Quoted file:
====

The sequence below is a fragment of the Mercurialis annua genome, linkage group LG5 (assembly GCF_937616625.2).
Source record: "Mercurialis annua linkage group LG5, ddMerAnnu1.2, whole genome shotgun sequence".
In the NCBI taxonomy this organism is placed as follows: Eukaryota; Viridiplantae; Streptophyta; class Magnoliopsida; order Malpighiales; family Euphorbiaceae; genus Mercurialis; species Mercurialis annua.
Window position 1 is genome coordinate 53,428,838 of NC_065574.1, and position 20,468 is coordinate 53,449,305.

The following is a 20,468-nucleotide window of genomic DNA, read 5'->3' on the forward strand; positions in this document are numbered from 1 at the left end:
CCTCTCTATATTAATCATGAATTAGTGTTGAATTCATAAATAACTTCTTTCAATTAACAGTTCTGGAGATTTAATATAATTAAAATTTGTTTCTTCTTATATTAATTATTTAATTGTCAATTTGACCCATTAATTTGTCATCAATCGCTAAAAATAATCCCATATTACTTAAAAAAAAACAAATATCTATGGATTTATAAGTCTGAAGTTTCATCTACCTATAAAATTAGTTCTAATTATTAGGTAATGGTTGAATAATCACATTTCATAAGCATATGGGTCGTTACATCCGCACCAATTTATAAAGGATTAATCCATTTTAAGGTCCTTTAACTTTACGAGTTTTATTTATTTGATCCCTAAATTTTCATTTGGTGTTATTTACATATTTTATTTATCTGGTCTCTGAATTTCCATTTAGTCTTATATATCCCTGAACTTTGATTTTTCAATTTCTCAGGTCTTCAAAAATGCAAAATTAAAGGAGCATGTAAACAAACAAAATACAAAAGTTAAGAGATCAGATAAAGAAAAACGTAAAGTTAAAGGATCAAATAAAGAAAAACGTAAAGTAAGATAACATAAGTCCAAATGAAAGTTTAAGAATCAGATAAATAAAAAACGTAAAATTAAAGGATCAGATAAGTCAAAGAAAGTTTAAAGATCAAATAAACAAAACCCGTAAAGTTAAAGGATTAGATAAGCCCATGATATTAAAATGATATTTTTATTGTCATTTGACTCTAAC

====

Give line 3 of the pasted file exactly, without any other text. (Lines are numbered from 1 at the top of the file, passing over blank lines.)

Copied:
In the NCBI taxonomy this organism is placed as follows: Eukaryota; Viridiplantae; Streptophyta; class Magnoliopsida; order Malpighiales; family Euphorbiaceae; genus Mercurialis; species Mercurialis annua.